After working so hard on our tree sketches, we thought the students in our adult class could use a break. As a conduit to their watercolour this week, we used Elegant Writer water soluble calligraphy markers to draw a quick tree, then added water to fill in some blanks and create that fascinating separation of colour.
Our first week of adult art class was all about drawing… drawing what is actually there rather than what you think something looks like. Since most of us first learn to draw a symbol (a kindergarten tree or house or stick person) to communicate a message, we find it difficult to move into realism. A “Christmas tree” is a typical example. You see them everywhere: the stacked triangles, perhaps with sweepy “boughs” that say “this is a tree”. But have you ever actually seen a tree that looks like that?
Trees have dimension. Their branches are erratic, reaching any which way to catch the sun or avoid another branch. They are perfect in their imperfection. They are real because they are unique and natural. Add a fresh coat of snow and they are sublime.
Here is our reference photo, one of Judy’s, for the class:
Just branches, snow and the spaces between them. And the sketch below is an example of how that idea might be depicted. It is triangular, has snow and branches, but, obviously, it isn’t quite elegant.
To achieve realism, we trick the trained brain. In this class, we tried two things: first we used a grid to help with simple proportions and to break the complicated photo into smaller parts. We drew three horizontal lines and three vertical lines on the photo and on our drawing page to make a grid with nine rectangles. Your phone or iPad will do this for you. Use the edit button or look for an art app that makes a grid. The next trick was turning everything upside down. If you incapacitate the know-it-all-already part of your brain, you can see all sorts of things you never saw clearly before.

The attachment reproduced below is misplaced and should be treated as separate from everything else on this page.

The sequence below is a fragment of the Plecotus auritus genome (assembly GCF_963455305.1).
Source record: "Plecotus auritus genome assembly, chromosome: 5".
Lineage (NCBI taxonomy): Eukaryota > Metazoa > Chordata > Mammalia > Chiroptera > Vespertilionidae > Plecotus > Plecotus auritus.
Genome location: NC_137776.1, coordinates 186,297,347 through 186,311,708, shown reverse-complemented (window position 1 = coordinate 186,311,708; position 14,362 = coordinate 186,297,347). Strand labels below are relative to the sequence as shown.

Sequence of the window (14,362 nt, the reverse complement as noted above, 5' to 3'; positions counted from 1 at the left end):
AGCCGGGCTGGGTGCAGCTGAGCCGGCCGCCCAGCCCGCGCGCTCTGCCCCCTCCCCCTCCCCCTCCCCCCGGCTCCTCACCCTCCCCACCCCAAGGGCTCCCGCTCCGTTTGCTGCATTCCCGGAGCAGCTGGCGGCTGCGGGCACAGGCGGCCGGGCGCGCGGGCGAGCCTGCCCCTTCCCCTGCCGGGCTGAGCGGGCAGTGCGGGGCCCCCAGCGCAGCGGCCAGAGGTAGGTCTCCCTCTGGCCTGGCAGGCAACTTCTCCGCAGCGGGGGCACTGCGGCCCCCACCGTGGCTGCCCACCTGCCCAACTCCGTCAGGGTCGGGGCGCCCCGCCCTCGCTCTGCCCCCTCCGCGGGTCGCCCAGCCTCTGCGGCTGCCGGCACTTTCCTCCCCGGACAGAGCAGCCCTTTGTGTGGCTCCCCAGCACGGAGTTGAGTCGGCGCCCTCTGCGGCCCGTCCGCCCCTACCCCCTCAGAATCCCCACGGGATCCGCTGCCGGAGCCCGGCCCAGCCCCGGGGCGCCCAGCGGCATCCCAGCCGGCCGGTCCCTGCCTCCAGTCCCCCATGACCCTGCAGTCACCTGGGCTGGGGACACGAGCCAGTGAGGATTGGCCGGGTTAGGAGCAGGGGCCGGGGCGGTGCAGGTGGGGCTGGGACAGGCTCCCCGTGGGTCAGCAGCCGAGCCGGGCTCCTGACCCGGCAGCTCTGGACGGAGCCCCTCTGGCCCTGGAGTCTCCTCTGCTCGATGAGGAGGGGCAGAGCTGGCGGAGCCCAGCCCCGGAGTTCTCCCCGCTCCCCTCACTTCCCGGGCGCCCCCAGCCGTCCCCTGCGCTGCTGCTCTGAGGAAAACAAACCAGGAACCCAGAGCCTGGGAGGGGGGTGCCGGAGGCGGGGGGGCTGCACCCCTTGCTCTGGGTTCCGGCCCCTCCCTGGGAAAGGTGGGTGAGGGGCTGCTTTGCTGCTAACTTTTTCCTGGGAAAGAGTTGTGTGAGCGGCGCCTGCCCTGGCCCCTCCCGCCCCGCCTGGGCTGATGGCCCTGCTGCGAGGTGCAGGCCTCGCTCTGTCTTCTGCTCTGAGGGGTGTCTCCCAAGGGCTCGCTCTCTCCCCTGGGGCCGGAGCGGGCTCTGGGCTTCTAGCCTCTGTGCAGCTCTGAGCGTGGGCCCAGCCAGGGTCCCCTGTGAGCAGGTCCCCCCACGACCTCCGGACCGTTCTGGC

It took a long time – at least an hour and a half – to draw all those shapes. It was hard on the brain and hard on the fingers, but we saw some great results. Unfortunately, we didn’t get a picture of the students’ work. Here are our trees, now right side up. There is a students’ sketch in the middle. You can see how we all saw those shapes differently!
This was a quick exercise we did with our kids classes, preparatory to painting a watercolour. Mountains were the subject, and when we drew them we saw the jaggedy, unreal mountain shapes kids (and adults) draw. The kind that skitter across the paper like doped spiders and then, when they come near the edge, they suddenly plummet into some unseen abyss that runs parallel to the end of the paper.
To loosen up, to understand that the paper’s edge is nothing to fear, and to demonstrate how natural shapes are elegant and realistic, we tore mountains from paper. That way, you can’t get too careful about the peaks and valleys (or towers and caves and rivers and mountain goats). you can’t stop before the edge of the paper, or you won’t have separated the two sides of the tear. You can’t help but make an intriguing, beautiful shape.
The kids used a little more colour and a little more effort (it’s so hard to convince kids not to work so hard at art) but each ended up with a lovely scene, unquestionably a mountain vista with depth and contour.
This week the ladies indulged Judy in her mysterious approach to painting trees… we drew snow gobs and outlined them and masked them, and then we ignored them and painted the sky and the trees behind them, and then the branches under them… it was quite a process but, as always, the PVL Painters pulled it off! Continue reading →